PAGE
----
After the considerable and unexpected success of 'The Hurt Locker' (2008), Oscar-winning director Kathryn Bigelow returns to the Middle East and the post-9/11 world, but with a story more vast and complicated than a meditation on soldiers in conflict. For her follow-up, Bigelow and screenwriter Mark Boal have taken on the story of the "greatest manhunt in history", the tracking-down and killing of Osama bin Laden. While it seems an obvious choice for material, almost returning to well-trodden ground for the team, 'Zero Dark Thirty' turns out to be a very different beast, and possibly a more fulfilling one.
Rather than trying to capture the entire scope of the manhunt, the film uses as its focus point a young woman at the centre of it, Maya (Jessica Chastain). Following her placement in the U.S. Embassy in Pakistan, she becomes fixated on the "needle in a haystack" task of tracking the man down through the intricate and confusing web of the Middle East, a task that leads her through years of dead leads, terrorist attacks, bombings, torture sessions and personal casualties. As the chances of finding bin Laden seem to fade, Maya finds herself holding the key to the only credible lead they may have.
There is always that fear with a story like this that the audience isn't going to go along with you when they know how it will all end. Thankfully, Bigelow and Boal are aware of this, and rather than pretending the audience won't know where they're going, the film moves with the careful inevitability of a well-constructed puzzle. Launching straight off from September 11 with a chilling soundscape, the film is structured as a series of chapters, focusing on each major shift in the search. Rather than the intimacy of 'The Hurt Locker', the scope of 'Zero' is much wider, covering multiple countries over nearly a decade. By choosing Maya as a single point of focus, it allows us to move through the dense information with ease and keen interest, rather than multiple story lines flapping in the wind. The search for bin Laden is reduced from an international event to a personal journey, and for an audience, this makes the film easier to digest and more emotionally resonant. Bigelow builds on her striking work in 'Locker', her handle on the film's rhythm and tone expert and tight, and Boal's screenplay balances that fine line of exposition, action and emotional resonance beautifully. The editing is furious and calculated, the cinematography moves with a documentary style that still remains cinematic, and the sound design packs a mighty punch.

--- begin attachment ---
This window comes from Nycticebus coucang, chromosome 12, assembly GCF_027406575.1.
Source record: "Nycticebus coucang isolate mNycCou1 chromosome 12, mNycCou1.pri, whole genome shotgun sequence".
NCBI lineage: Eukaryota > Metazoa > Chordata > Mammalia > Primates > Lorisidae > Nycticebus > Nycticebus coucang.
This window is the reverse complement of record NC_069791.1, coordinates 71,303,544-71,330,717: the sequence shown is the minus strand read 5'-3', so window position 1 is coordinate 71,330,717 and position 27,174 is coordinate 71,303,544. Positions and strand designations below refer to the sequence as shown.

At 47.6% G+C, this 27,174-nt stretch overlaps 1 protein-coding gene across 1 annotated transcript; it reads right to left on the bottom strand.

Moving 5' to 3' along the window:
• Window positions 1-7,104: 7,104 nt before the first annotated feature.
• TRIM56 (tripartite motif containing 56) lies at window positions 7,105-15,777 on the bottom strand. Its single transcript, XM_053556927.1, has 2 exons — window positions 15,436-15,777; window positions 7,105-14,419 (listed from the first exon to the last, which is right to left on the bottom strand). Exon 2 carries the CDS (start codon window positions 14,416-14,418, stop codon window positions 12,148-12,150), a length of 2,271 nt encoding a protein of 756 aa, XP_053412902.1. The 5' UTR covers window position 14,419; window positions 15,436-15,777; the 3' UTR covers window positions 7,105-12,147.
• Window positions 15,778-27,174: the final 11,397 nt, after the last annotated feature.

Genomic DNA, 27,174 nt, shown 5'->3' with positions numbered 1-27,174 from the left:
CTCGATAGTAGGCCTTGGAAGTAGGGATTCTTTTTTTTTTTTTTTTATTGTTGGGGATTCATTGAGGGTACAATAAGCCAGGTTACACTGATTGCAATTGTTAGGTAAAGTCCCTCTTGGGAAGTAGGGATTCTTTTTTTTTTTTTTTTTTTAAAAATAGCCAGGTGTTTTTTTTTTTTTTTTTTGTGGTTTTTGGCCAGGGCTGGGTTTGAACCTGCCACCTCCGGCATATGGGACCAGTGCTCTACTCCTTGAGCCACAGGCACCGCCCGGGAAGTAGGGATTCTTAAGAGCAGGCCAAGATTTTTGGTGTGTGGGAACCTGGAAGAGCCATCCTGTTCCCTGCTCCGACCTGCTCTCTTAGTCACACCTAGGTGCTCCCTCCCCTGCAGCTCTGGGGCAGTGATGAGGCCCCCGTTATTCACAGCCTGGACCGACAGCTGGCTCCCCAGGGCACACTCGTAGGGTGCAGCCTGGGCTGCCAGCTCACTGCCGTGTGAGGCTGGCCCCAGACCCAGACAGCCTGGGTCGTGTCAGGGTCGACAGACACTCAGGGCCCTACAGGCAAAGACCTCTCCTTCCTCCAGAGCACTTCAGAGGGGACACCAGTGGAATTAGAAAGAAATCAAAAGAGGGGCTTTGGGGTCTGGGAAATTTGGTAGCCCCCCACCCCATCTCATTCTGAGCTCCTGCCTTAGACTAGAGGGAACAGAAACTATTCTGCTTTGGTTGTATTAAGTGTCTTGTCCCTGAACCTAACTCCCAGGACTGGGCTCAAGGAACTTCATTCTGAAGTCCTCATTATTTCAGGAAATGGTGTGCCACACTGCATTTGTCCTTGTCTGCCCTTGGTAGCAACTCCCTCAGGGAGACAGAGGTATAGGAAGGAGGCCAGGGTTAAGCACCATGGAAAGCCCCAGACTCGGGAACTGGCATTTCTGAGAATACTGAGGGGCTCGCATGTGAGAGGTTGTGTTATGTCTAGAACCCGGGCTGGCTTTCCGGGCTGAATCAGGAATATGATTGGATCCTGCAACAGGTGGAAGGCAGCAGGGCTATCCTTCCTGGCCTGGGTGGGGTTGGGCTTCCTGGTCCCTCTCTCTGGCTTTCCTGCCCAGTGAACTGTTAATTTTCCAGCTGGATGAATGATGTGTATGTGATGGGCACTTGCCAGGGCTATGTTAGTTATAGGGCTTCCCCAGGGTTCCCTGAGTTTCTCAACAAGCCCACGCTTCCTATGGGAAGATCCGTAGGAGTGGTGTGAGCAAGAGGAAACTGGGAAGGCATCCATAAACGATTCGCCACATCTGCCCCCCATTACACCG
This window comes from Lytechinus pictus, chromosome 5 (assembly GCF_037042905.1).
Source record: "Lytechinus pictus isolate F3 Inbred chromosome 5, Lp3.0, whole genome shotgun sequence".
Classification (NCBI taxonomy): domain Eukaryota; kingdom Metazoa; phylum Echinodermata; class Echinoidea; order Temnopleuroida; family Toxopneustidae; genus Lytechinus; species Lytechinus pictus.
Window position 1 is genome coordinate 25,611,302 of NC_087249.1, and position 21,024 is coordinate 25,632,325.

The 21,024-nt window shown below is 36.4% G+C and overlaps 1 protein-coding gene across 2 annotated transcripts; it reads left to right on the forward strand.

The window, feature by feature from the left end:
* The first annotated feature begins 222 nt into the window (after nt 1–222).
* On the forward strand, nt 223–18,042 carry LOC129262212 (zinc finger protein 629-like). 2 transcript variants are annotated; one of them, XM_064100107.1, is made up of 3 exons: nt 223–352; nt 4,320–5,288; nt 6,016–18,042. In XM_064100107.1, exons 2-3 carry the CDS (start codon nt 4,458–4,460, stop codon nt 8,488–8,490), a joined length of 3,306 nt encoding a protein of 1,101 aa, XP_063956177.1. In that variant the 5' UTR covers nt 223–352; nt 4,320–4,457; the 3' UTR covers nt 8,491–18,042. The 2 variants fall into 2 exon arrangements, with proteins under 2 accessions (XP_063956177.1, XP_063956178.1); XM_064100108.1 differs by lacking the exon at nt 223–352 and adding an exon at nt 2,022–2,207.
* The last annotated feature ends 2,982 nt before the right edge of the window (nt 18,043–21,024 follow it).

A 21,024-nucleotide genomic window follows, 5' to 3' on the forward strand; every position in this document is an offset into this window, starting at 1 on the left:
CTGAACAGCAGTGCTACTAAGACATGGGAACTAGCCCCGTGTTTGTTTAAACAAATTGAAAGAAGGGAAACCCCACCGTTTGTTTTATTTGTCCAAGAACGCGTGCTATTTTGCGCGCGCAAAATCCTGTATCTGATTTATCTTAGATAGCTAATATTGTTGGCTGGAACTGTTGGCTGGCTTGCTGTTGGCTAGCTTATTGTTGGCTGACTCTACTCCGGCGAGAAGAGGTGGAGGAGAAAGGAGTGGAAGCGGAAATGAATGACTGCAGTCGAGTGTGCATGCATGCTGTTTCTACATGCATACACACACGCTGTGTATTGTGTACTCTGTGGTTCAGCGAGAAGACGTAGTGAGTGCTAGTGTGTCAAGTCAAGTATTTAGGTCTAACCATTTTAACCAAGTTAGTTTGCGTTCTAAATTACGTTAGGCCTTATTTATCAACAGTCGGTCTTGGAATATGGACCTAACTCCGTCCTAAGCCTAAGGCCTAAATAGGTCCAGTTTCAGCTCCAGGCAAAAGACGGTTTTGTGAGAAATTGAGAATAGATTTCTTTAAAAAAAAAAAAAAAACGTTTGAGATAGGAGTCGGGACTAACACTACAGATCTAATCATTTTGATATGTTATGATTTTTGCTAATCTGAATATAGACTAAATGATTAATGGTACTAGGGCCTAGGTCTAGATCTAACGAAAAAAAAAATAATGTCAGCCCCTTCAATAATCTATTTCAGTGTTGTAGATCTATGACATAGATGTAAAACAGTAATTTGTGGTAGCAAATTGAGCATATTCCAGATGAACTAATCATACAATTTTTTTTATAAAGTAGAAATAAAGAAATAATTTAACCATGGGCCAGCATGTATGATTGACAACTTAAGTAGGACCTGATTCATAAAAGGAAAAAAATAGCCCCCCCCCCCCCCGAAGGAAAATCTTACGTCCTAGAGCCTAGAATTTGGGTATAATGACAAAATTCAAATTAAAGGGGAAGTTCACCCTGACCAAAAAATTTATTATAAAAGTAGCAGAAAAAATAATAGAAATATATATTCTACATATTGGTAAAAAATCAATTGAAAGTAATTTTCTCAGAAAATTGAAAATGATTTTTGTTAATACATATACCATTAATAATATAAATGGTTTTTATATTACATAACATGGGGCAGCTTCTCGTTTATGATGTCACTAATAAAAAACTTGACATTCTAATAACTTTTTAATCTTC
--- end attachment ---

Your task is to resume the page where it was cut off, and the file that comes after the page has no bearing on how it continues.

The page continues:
For 'Zero', Bigelow has assembled an incredibly strong ensemble cast, wisely steering away from big names for well-trained television and theatre actors. Surprises include Jennifer Ehle, Kyle Chandler, Mark Strong, James Gandolfini, Stephen Dillane, Joel Edgerton and Chris Pratt, giving each of their small but integral roles conviction and strength. However, Maya is the central figure of the film, and none of the ensemble make any attempt to work against that. Adding yet another impressive performance to a growing list, Jessica Chastain is electrifying as Maya, a tremendous balance of spunk, vulnerability, tenacity and brute strength. With all the award recognition she has been receiving, you'd expect hers to be a showy, star-making performance when, in fact, it turns out to be the complete opposite. In the hands of a less capable actor, or even a less capable director, Maya may have become the 90s stereotype of the masculine-woman-of-action, but thankfully that isn't what we have at all. There is subtlety here, a quiet strength and quiet victories. We don't learn much about Maya's personal life, but both the film and Chastain make it clear that this isn't what we should be concerned with. This is a woman for whom this manhunt is everything, and Chastain pours as much devotion into her performance as Maya does into the hunt. It is clear both Chastain and Bigelow revel in the possibilities of this tremendous female protagonist.
Jessica Chastain is electrifying as Maya, a tremendous balance of spunk, vulnerability, tenacity and brute strength.
The culminating result is an impressive addition to the history film genre, and it's clear that is where it's being pitched. We might know where the film is going, but like any great recreation of an historical event, 'Zero Dark Thirty' finds us on the edge of our seats to find out how it happened. As it progresses, the tension continues to build towards the strike itself, an impressive sequence both in its action and its abruptness. There is no sentimentality in this film, no sense of overt patriotism. It doesn't even shy away from the fact that the U.S. used torture as a means of getting intelligence during the Bush years, or the ramifications of Obama bring this method to an end. The film acts as an observer to history through the eyes of someone involved, and rather than making judgements, it presents these events to us as something we can take away and consider for ourselves. There is no moment of American patriotism at the end, no neat little monologue to let us know what the moral of the story is, no people crying in exaltation at the death of this terrorist. What Kathryn Bigelow has offered instead is a mature, provocative and constantly intriguing film, far more so than 'The Hurt Locker'. With all the awards hype that has surrounded this film in the past few months, it's a relief and a pleasant surprise to find that 'Zero Dark Thirty' is a film worthy of that attention, and one that will surely be talked about for years to come.